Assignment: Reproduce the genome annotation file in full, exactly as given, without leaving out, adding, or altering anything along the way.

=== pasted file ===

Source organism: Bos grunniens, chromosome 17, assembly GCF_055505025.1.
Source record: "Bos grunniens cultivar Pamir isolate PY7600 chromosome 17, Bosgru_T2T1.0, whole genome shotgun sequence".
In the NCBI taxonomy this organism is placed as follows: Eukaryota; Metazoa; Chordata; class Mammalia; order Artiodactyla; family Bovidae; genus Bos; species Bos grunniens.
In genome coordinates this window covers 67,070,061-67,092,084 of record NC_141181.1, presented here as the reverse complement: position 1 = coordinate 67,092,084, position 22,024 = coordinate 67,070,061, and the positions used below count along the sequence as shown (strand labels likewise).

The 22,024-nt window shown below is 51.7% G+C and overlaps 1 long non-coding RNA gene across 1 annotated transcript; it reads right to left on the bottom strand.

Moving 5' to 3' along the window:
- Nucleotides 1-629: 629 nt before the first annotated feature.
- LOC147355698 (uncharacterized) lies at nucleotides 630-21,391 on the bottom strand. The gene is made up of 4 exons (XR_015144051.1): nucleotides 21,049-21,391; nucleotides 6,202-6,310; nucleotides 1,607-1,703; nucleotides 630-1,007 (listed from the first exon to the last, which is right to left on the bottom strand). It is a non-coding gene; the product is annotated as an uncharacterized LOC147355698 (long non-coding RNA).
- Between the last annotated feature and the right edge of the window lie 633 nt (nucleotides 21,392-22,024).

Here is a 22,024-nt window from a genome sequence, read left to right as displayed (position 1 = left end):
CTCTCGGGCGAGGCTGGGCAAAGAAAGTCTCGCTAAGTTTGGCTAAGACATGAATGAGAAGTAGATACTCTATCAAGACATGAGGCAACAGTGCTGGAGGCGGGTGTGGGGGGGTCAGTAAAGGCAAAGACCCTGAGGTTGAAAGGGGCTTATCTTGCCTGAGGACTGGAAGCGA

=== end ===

Source organism: Bos grunniens, chromosome 17, assembly GCF_055505025.1.
Source record: "Bos grunniens cultivar Pamir isolate PY7600 chromosome 17, Bosgru_T2T1.0, whole genome shotgun sequence".
In the NCBI taxonomy this organism is placed as follows: Eukaryota; Metazoa; Chordata; class Mammalia; order Artiodactyla; family Bovidae; genus Bos; species Bos grunniens.
In genome coordinates this window covers 67,070,061-67,092,084 of record NC_141181.1, presented here as the reverse complement: position 1 = coordinate 67,092,084, position 22,024 = coordinate 67,070,061, and the positions used below count along the sequence as shown (strand labels likewise).

The 22,024-nt window shown below is 51.7% G+C and overlaps 1 long non-coding RNA gene across 1 annotated transcript; it reads right to left on the bottom strand.

Moving 5' to 3' along the window:
- Nucleotides 1-629: 629 nt before the first annotated feature.
- LOC147355698 (uncharacterized) lies at nucleotides 630-21,391 on the bottom strand. The gene is made up of 4 exons (XR_015144051.1): nucleotides 21,049-21,391; nucleotides 6,202-6,310; nucleotides 1,607-1,703; nucleotides 630-1,007 (listed from the first exon to the last, which is right to left on the bottom strand). It is a non-coding gene; the product is annotated as an uncharacterized LOC147355698 (long non-coding RNA).
- Between the last annotated feature and the right edge of the window lie 633 nt (nucleotides 21,392-22,024).

Here is a 22,024-nt window from a genome sequence, read left to right as displayed (position 1 = left end):
CTCTCGGGCGAGGCTGGGCAAAGAAAGTCTCGCTAAGTTTGGCTAAGACATGAATGAGAAGTAGATACTCTATCAAGACATGAGGCAACAGTGCTGGAGGCGGGTGTGGGGGGGTCAGTAAAGGCAAAGACCCTGAGGTTGAAAGGGGCTTATCTTGCCTGAGGACTGGAAGCGA